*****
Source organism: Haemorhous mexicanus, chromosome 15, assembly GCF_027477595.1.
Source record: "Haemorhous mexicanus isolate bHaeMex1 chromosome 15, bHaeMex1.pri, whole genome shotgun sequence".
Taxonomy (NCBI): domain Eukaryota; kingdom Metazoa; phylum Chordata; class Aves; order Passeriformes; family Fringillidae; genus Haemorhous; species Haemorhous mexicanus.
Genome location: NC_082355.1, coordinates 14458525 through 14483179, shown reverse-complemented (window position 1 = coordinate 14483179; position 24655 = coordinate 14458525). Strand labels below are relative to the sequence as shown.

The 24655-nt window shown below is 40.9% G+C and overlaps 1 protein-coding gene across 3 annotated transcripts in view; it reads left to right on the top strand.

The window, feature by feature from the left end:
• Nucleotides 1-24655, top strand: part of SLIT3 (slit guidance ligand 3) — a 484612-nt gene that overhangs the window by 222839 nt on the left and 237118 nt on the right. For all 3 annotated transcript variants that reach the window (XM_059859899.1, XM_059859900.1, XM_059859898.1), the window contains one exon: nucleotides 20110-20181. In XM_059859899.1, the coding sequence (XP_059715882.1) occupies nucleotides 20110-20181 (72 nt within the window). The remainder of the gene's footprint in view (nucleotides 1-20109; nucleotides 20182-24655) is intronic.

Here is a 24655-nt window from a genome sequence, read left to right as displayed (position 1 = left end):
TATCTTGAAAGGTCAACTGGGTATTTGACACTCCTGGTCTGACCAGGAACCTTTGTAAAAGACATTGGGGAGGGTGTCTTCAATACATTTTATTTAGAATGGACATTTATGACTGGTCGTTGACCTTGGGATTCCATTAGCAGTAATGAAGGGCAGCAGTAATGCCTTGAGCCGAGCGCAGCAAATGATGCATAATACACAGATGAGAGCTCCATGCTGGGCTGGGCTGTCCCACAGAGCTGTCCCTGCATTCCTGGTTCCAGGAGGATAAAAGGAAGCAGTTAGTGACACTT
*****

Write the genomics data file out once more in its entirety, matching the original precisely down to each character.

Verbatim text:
Source organism: Haemorhous mexicanus, chromosome 15, assembly GCF_027477595.1.
Source record: "Haemorhous mexicanus isolate bHaeMex1 chromosome 15, bHaeMex1.pri, whole genome shotgun sequence".
Taxonomy (NCBI): domain Eukaryota; kingdom Metazoa; phylum Chordata; class Aves; order Passeriformes; family Fringillidae; genus Haemorhous; species Haemorhous mexicanus.
Genome location: NC_082355.1, coordinates 14458525 through 14483179, shown reverse-complemented (window position 1 = coordinate 14483179; position 24655 = coordinate 14458525). Strand labels below are relative to the sequence as shown.

The 24655-nt window shown below is 40.9% G+C and overlaps 1 protein-coding gene across 3 annotated transcripts in view; it reads left to right on the top strand.

The window, feature by feature from the left end:
• Nucleotides 1-24655, top strand: part of SLIT3 (slit guidance ligand 3) — a 484612-nt gene that overhangs the window by 222839 nt on the left and 237118 nt on the right. For all 3 annotated transcript variants that reach the window (XM_059859899.1, XM_059859900.1, XM_059859898.1), the window contains one exon: nucleotides 20110-20181. In XM_059859899.1, the coding sequence (XP_059715882.1) occupies nucleotides 20110-20181 (72 nt within the window). The remainder of the gene's footprint in view (nucleotides 1-20109; nucleotides 20182-24655) is intronic.

Here is a 24655-nt window from a genome sequence, read left to right as displayed (position 1 = left end):
TATCTTGAAAGGTCAACTGGGTATTTGACACTCCTGGTCTGACCAGGAACCTTTGTAAAAGACATTGGGGAGGGTGTCTTCAATACATTTTATTTAGAATGGACATTTATGACTGGTCGTTGACCTTGGGATTCCATTAGCAGTAATGAAGGGCAGCAGTAATGCCTTGAGCCGAGCGCAGCAAATGATGCATAATACACAGATGAGAGCTCCATGCTGGGCTGGGCTGTCCCACAGAGCTGTCCCTGCATTCCTGGTTCCAGGAGGATAAAAGGAAGCAGTTAGTGACACTT